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Treating people injured during the protests in Lima
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MSF has responded to diseases including HIV and, more recently, COVID-19, while also responding to disasters such as earthquakes.

Our teams in Peru provided HIV treatment to people in prisons until 2006 and responded to a massive earthquake on the southeastern coast in August 2007. We also responded to the COVID-19 pandemic, where our teams provided treatment to patients. 

After two years, our project supporting people on migration routes in northern Peru closed at the end of November 2023. 


Our activities in 2023 in Peru

Data and information from the International Activity Report 2023.

MSF in Peru in 2023 Throughout 2023, Médecins Sans Frontières teams provided medical and mental healthcare to Venezuelan migrants and refugees in northern Peru, and assistance to people injured during political protests in the capital, Lima.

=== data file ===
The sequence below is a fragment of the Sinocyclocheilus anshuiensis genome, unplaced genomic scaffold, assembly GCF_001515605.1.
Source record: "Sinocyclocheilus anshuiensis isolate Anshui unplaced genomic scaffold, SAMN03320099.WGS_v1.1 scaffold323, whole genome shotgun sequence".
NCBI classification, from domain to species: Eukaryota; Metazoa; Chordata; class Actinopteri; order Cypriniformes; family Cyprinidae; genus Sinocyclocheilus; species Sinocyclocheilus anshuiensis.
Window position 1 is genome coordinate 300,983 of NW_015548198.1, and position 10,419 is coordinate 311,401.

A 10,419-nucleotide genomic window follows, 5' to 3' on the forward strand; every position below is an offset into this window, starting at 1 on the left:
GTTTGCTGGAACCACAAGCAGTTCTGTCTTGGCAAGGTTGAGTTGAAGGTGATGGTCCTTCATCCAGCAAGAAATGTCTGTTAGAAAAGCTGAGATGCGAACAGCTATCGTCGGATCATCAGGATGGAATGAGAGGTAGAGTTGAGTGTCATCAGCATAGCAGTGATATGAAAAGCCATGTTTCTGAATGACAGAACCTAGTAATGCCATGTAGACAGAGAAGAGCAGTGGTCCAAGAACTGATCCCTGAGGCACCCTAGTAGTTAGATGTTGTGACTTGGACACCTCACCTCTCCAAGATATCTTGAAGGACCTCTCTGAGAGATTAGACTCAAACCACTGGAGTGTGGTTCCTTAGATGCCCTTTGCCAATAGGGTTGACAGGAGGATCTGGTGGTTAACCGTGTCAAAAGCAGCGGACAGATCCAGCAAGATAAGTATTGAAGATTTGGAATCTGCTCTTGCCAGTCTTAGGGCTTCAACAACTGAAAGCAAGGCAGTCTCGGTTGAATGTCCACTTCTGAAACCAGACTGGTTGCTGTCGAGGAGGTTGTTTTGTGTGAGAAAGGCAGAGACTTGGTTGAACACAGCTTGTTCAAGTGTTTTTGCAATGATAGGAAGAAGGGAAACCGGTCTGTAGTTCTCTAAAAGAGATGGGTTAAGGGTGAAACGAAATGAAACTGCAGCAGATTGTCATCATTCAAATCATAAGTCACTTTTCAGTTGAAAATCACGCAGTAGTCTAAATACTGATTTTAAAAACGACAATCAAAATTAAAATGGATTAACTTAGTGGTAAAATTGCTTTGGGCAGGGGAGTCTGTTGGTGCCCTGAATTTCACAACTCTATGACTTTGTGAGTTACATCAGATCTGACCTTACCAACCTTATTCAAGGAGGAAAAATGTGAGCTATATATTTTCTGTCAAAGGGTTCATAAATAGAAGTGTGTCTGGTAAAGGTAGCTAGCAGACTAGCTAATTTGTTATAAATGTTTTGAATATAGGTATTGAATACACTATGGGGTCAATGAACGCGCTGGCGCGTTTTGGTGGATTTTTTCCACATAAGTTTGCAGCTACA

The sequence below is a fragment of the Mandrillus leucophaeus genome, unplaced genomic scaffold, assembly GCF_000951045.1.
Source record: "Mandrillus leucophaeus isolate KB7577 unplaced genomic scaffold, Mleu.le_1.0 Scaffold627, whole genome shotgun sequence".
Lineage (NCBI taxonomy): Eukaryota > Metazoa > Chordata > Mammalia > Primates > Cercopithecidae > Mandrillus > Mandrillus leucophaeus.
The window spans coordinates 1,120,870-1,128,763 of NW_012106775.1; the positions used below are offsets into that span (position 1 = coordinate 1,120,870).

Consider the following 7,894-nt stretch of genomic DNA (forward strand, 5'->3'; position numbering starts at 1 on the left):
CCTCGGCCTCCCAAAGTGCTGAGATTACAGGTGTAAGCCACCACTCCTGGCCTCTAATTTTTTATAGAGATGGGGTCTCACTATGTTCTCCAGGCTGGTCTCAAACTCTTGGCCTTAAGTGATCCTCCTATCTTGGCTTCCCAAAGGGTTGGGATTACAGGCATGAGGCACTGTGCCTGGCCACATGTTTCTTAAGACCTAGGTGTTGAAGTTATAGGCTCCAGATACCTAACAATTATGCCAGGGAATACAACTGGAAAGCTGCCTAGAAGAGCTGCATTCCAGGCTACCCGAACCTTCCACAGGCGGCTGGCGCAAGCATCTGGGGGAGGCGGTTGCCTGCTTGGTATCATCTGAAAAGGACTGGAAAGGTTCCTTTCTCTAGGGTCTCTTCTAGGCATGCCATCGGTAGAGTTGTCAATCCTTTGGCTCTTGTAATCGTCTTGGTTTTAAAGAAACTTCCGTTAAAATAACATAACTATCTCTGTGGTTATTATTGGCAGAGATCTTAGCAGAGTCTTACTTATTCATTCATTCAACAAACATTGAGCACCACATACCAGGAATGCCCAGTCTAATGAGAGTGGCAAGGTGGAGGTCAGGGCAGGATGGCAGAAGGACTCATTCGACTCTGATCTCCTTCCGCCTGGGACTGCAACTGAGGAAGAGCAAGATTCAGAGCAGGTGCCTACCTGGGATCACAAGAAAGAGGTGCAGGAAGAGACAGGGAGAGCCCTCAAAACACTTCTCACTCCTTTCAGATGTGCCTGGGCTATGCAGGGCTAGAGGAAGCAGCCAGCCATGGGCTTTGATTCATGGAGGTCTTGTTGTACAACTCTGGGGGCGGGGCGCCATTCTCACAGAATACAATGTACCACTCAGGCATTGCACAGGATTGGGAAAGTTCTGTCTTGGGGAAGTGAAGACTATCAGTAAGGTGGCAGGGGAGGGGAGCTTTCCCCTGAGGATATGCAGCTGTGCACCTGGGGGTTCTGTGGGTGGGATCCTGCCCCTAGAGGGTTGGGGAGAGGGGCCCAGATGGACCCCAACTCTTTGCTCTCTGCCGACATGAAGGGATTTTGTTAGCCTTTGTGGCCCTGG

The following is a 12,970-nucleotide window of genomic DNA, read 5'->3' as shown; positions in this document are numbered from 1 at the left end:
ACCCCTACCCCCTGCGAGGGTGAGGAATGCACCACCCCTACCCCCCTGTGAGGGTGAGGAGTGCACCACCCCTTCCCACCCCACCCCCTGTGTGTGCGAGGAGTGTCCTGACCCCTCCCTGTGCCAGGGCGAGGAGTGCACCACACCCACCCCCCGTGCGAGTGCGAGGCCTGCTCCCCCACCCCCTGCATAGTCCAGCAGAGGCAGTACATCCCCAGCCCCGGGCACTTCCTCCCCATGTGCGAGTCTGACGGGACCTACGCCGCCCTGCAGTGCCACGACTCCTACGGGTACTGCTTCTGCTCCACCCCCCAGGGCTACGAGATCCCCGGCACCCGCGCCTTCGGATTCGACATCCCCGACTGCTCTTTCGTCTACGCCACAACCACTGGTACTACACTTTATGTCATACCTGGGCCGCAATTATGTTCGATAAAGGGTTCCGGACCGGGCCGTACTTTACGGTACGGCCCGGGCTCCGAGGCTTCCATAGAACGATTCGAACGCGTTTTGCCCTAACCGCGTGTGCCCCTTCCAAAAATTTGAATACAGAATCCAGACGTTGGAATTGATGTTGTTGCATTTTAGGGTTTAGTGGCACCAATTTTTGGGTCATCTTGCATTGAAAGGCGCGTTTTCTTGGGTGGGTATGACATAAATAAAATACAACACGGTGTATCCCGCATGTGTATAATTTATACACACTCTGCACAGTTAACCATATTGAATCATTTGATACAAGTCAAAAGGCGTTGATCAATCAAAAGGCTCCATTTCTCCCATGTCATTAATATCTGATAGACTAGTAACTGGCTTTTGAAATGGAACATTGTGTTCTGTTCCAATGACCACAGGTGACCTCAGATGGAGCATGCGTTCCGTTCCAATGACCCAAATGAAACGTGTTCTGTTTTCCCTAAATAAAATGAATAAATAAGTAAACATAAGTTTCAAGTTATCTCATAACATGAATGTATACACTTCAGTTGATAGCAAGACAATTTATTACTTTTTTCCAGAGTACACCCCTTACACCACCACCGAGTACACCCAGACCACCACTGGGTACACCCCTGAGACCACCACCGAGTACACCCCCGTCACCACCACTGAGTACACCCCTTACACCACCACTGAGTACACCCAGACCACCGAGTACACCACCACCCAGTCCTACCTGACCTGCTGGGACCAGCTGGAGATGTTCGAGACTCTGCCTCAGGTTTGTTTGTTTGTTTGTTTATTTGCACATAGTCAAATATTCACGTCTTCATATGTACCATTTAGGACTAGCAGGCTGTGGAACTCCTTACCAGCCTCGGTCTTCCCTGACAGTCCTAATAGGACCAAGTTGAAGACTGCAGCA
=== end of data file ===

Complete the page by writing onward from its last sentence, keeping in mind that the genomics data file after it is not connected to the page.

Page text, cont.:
Peru IAR map 2023

As in previous years, most of the patients seen by our teams in Tumbes, the northern region bordering Ecuador, were Venezuelans who have settled there after travelling for weeks or even months, often on foot, to flee poverty, unrest and political instability in their home country. Peru hosts the second-largest number of Venezuelan migrants and refugees in the world, with over 1.5 million living there by the end of 2023*.

Many patients were exposed to violence during their journeys, including robberies and sexual assault, and had little access to food or water for long stretches of time. In Peru, they continue to live in precarious, unhygienic conditions, often facing exclusion from medical care due to their irregular administrative status. The services we ran in Tumbes included general healthcare, sexual and reproductive healthcare, mental health support, emergency referrals to hospitals, and treatment for chronic diseases. We offered these same services to migrants from other Latin American countries, as well as to the local community.

From December 2022, political protests swept the country following the ousting of President Pedro Castillo, triggering a violent response from the army and the police, during which dozens of people were killed and over 1,200 were wounded. Our team in Lima immediately launched emergency activities on multiple occasions during the following months, providing first aid and psychological support to people suffering from exposure to tear gas, pellet wounds, contusions or mental distress.

At the end of the year, we decided to end our operations in Peru in early 2024, due to resource-related challenges, and to enable us to respond to acute needs elsewhere in the world.



In 2023
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